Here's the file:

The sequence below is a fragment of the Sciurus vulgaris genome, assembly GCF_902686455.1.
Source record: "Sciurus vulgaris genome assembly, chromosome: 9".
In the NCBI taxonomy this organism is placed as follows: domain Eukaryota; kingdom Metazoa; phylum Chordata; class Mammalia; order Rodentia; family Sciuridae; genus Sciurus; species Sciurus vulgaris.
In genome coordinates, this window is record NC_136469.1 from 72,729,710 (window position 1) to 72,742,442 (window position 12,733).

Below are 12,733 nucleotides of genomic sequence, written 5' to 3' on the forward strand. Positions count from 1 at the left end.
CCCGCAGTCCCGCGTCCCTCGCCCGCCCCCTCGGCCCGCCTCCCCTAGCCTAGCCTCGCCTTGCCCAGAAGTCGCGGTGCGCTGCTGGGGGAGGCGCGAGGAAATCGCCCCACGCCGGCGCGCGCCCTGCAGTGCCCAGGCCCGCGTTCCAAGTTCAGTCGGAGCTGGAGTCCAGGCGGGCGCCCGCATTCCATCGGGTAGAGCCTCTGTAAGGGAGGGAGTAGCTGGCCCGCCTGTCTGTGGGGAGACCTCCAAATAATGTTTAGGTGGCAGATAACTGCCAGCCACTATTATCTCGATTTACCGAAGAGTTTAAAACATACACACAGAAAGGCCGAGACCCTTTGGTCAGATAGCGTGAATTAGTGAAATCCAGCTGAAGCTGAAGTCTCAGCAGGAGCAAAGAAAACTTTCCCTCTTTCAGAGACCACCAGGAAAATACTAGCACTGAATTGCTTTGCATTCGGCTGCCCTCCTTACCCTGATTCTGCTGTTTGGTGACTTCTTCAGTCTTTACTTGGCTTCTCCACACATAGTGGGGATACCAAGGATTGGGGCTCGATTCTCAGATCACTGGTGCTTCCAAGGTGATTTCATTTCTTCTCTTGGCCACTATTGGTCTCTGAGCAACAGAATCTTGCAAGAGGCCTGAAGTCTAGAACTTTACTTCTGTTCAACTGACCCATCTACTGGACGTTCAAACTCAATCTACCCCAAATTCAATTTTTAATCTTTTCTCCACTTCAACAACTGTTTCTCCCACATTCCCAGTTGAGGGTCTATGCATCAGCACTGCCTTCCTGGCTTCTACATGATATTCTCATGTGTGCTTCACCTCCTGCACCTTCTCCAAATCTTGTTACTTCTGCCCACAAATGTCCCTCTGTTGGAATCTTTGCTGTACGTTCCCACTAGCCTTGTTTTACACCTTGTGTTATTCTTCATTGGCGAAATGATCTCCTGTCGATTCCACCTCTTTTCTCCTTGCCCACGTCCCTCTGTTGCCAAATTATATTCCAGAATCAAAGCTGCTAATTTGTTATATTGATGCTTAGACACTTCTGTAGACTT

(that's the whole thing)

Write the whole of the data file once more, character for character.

The sequence below is a fragment of the Sciurus vulgaris genome, assembly GCF_902686455.1.
Source record: "Sciurus vulgaris genome assembly, chromosome: 9".
In the NCBI taxonomy this organism is placed as follows: domain Eukaryota; kingdom Metazoa; phylum Chordata; class Mammalia; order Rodentia; family Sciuridae; genus Sciurus; species Sciurus vulgaris.
In genome coordinates, this window is record NC_136469.1 from 72,729,710 (window position 1) to 72,742,442 (window position 12,733).

Below are 12,733 nucleotides of genomic sequence, written 5' to 3' on the forward strand. Positions count from 1 at the left end.
CCCGCAGTCCCGCGTCCCTCGCCCGCCCCCTCGGCCCGCCTCCCCTAGCCTAGCCTCGCCTTGCCCAGAAGTCGCGGTGCGCTGCTGGGGGAGGCGCGAGGAAATCGCCCCACGCCGGCGCGCGCCCTGCAGTGCCCAGGCCCGCGTTCCAAGTTCAGTCGGAGCTGGAGTCCAGGCGGGCGCCCGCATTCCATCGGGTAGAGCCTCTGTAAGGGAGGGAGTAGCTGGCCCGCCTGTCTGTGGGGAGACCTCCAAATAATGTTTAGGTGGCAGATAACTGCCAGCCACTATTATCTCGATTTACCGAAGAGTTTAAAACATACACACAGAAAGGCCGAGACCCTTTGGTCAGATAGCGTGAATTAGTGAAATCCAGCTGAAGCTGAAGTCTCAGCAGGAGCAAAGAAAACTTTCCCTCTTTCAGAGACCACCAGGAAAATACTAGCACTGAATTGCTTTGCATTCGGCTGCCCTCCTTACCCTGATTCTGCTGTTTGGTGACTTCTTCAGTCTTTACTTGGCTTCTCCACACATAGTGGGGATACCAAGGATTGGGGCTCGATTCTCAGATCACTGGTGCTTCCAAGGTGATTTCATTTCTTCTCTTGGCCACTATTGGTCTCTGAGCAACAGAATCTTGCAAGAGGCCTGAAGTCTAGAACTTTACTTCTGTTCAACTGACCCATCTACTGGACGTTCAAACTCAATCTACCCCAAATTCAATTTTTAATCTTTTCTCCACTTCAACAACTGTTTCTCCCACATTCCCAGTTGAGGGTCTATGCATCAGCACTGCCTTCCTGGCTTCTACATGATATTCTCATGTGTGCTTCACCTCCTGCACCTTCTCCAAATCTTGTTACTTCTGCCCACAAATGTCCCTCTGTTGGAATCTTTGCTGTACGTTCCCACTAGCCTTGTTTTACACCTTGTGTTATTCTTCATTGGCGAAATGATCTCCTGTCGATTCCACCTCTTTTCTCCTTGCCCACGTCCCTCTGTTGCCAAATTATATTCCAGAATCAAAGCTGCTAATTTGTTATATTGATGCTTAGACACTTCTGTAGACTT